Feeling heard leads to feeling understood, and feeling understood leads to connection. And building deep connection leads to trust.

I also encourage you to find out your teen’s love language and language of apology. You can take online quizzes together to help you understand how to show love and how to say “I’m sorry” in a way that they will hear and receive.

(Sharing YOUR love and apology languages with your teen will be helpful, too! How many times do you feel unappreciated or like they gave you a half-hearted apology? It may not be disrespect or lack of care; you just might not be speaking each other’s languages! If you take the time to do this, it will change your relationship.)

Here are a few additional resources:

  • “When Sorry Isn’t Enough” by Gary Chapman
  • “A Teen's Guide to the 5 Love Languages: How to Understand Yourself and Improve All Your Relationships” by Gary Chapman
  • “The 5 Love Languages of Teenagers: The Secret to Loving Teens Effectively” by Gary Chapman

Explore Interests

Finally, look for points of connection and do things that interest your teen. What are they into? Is there something you can do together that they would enjoy (and wouldn’t feel like torture for you)? Maybe it’s going to an arcade like the one in downtown McKinney or going watch a band perform that your teen loves. Make memories with them. This quality time helps build trust.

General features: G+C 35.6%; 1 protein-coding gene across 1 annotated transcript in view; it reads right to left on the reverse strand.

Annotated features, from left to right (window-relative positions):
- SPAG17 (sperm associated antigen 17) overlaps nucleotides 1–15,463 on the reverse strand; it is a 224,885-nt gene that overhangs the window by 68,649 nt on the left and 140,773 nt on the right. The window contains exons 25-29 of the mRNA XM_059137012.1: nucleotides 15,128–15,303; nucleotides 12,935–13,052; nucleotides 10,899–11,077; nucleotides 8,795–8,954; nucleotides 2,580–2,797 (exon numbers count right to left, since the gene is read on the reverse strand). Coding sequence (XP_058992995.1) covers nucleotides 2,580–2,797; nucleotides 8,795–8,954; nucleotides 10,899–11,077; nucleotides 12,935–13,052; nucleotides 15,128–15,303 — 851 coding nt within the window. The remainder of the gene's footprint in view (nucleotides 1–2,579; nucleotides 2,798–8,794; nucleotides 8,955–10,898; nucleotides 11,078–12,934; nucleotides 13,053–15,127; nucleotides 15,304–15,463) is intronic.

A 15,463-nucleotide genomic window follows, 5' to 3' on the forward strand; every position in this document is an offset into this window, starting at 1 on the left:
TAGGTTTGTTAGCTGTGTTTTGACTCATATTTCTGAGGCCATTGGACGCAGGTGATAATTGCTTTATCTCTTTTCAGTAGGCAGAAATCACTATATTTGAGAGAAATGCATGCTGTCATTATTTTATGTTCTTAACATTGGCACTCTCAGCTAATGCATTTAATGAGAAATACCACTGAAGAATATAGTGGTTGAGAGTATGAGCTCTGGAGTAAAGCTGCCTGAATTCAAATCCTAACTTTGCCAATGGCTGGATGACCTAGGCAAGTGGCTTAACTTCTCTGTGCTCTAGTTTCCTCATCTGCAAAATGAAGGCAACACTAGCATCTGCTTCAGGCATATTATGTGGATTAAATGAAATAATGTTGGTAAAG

If you can listen to your teen and spend time with them engaging in their interests, it will take your connection to another level. In the process, you will teach them how to interact with others, how to effectively communicate, and how to show respect. That will make all the difference to helping you and your teen make the most of this unique parenting stage.

Share This:

Recent Stories

Swipe to Discover more

Merry and Melancholy: How to Find Joy after Loss

Dec 05, 2023

For many, this Christmas is tinged with loss. How can we move toward joy while being honest about our sadness? Read some practical tips from someone who has walked the journey of grief.

10 Favorite Family Christmas Movies (with Bonus Holiday Snack Recipes)

Dec 01, 2023

The holidays are here! Gather your loved ones and celebrate with 10 of the best family Christmas movies (and some delicious homemade popcorn and hot cocoa recipes).

The History of Santa Claus: From Man of Faith to Christmas Symbol

Nov 24, 2023

What's the history behind Santa Claus, beloved Christmas symbol? Read more about Old St. Nick's journey from real-life person of faith to holiday icon, here.

What Is Advent?

Nov 22, 2023

Holiday traditions anchor us as they bring cheer into our homes. Explore the centuries-old tradition of Advent and how it can enrich your own Christmas celebration.

Five Free Christmas Light Displays in DFW for 2023

Nov 18, 2023

Looking to brighten up your holiday mood? Learn the history behind those twinkling Christmas lights, and to find some of the best free neighborhood displays around town.

Meet Tracy Parlin, Director of the Local Good Pantry

Nov 15, 2023

Get to know Tracy Parlin, the Director of the new Local Good Pantry in Richardson.

Sensory-friendly DFW Holiday Events for 2023

Nov 15, 2023

Looking for some fun, sensory-friendly holiday happenings in DFW this year? We've found some great events to enjoy with friends and loved ones in 2023.


Nov 13, 2023

What do we do when the "happiest" time of the year isn't that happy, or when the things we yearn and strive for still leave us unsatisfied?

Seven Family-Friendly DFW Christmas Events for 2023

Nov 05, 2023

It's Christmas time! Find a list of seven family-friendly holiday events happening around DFW in 2023.

4 Key #HolidayGoals for the Holiday Season

Oct 27, 2023

The holidays are almost here! Don't let them pass by in a blur; use these 4 key goals to help yourself and loved ones make the most of this special season.